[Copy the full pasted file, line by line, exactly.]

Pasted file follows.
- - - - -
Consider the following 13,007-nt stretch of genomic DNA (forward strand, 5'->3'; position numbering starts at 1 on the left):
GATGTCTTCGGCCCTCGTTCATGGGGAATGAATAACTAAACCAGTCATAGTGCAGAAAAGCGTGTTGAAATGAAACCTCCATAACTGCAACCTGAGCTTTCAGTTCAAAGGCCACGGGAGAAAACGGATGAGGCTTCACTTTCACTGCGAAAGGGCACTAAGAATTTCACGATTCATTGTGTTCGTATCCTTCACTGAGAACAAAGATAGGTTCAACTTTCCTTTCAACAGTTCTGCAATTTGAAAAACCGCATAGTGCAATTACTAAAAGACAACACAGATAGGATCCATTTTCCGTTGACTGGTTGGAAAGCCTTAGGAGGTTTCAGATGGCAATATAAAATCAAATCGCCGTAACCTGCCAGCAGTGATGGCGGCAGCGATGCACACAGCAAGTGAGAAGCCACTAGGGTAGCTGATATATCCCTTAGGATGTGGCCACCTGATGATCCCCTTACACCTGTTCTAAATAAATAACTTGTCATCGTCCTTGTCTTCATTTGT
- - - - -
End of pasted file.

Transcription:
Consider the following 13,007-nt stretch of genomic DNA (forward strand, 5'->3'; position numbering starts at 1 on the left):
GATGTCTTCGGCCCTCGTTCATGGGGAATGAATAACTAAACCAGTCATAGTGCAGAAAAGCGTGTTGAAATGAAACCTCCATAACTGCAACCTGAGCTTTCAGTTCAAAGGCCACGGGAGAAAACGGATGAGGCTTCACTTTCACTGCGAAAGGGCACTAAGAATTTCACGATTCATTGTGTTCGTATCCTTCACTGAGAACAAAGATAGGTTCAACTTTCCTTTCAACAGTTCTGCAATTTGAAAAACCGCATAGTGCAATTACTAAAAGACAACACAGATAGGATCCATTTTCCGTTGACTGGTTGGAAAGCCTTAGGAGGTTTCAGATGGCAATATAAAATCAAATCGCCGTAACCTGCCAGCAGTGATGGCGGCAGCGATGCACACAGCAAGTGAGAAGCCACTAGGGTAGCTGATATATCCCTTAGGATGTGGCCACCTGATGATCCCCTTACACCTGTTCTAAATAAATAACTTGTCATCGTCCTTGTCTTCATTTGT